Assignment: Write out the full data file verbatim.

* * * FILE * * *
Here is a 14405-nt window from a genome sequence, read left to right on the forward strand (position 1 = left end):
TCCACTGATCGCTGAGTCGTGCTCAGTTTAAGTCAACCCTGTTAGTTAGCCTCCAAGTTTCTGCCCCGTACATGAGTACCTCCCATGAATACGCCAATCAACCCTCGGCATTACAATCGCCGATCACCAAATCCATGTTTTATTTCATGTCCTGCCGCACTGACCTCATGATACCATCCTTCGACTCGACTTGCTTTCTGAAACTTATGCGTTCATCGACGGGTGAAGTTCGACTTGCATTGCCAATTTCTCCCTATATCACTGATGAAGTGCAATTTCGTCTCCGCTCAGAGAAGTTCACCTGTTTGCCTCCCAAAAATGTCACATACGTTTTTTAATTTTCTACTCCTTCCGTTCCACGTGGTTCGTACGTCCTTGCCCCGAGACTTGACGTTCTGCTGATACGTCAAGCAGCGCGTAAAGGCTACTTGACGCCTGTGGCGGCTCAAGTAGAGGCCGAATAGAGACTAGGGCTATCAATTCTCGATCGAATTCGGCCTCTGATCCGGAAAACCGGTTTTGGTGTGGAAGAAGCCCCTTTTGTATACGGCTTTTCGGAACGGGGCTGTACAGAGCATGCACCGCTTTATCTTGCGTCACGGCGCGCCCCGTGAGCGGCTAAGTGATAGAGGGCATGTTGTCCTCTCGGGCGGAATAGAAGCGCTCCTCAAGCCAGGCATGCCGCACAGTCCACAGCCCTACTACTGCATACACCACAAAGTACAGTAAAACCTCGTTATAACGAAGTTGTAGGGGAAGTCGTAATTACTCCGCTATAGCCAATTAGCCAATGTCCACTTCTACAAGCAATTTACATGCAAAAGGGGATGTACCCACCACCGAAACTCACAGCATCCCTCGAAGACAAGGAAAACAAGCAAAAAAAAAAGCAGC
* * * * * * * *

Here is a 14405-nt window from a genome sequence, read left to right on the forward strand (position 1 = left end):
TCCACTGATCGCTGAGTCGTGCTCAGTTTAAGTCAACCCTGTTAGTTAGCCTCCAAGTTTCTGCCCCGTACATGAGTACCTCCCATGAATACGCCAATCAACCCTCGGCATTACAATCGCCGATCACCAAATCCATGTTTTATTTCATGTCCTGCCGCACTGACCTCATGATACCATCCTTCGACTCGACTTGCTTTCTGAAACTTATGCGTTCATCGACGGGTGAAGTTCGACTTGCATTGCCAATTTCTCCCTATATCACTGATGAAGTGCAATTTCGTCTCCGCTCAGAGAAGTTCACCTGTTTGCCTCCCAAAAATGTCACATACGTTTTTTAATTTTCTACTCCTTCCGTTCCACGTGGTTCGTACGTCCTTGCCCCGAGACTTGACGTTCTGCTGATACGTCAAGCAGCGCGTAAAGGCTACTTGACGCCTGTGGCGGCTCAAGTAGAGGCCGAATAGAGACTAGGGCTATCAATTCTCGATCGAATTCGGCCTCTGATCCGGAAAACCGGTTTTGGTGTGGAAGAAGCCCCTTTTGTATACGGCTTTTCGGAACGGGGCTGTACAGAGCATGCACCGCTTTATCTTGCGTCACGGCGCGCCCCGTGAGCGGCTAAGTGATAGAGGGCATGTTGTCCTCTCGGGCGGAATAGAAGCGCTCCTCAAGCCAGGCATGCCGCACAGTCCACAGCCCTACTACTGCATACACCACAAAGTACAGTAAAACCTCGTTATAACGAAGTTGTAGGGGAAGTCGTAATTACTCCGCTATAGCCAATTAGCCAATGTCCACTTCTACAAGCAATTTACATGCAAAAGGGGATGTACCCACCACCGAAACTCACAGCATCCCTCGAAGACAAGGAAAACAAGCAAAAAAAAAAGCAGC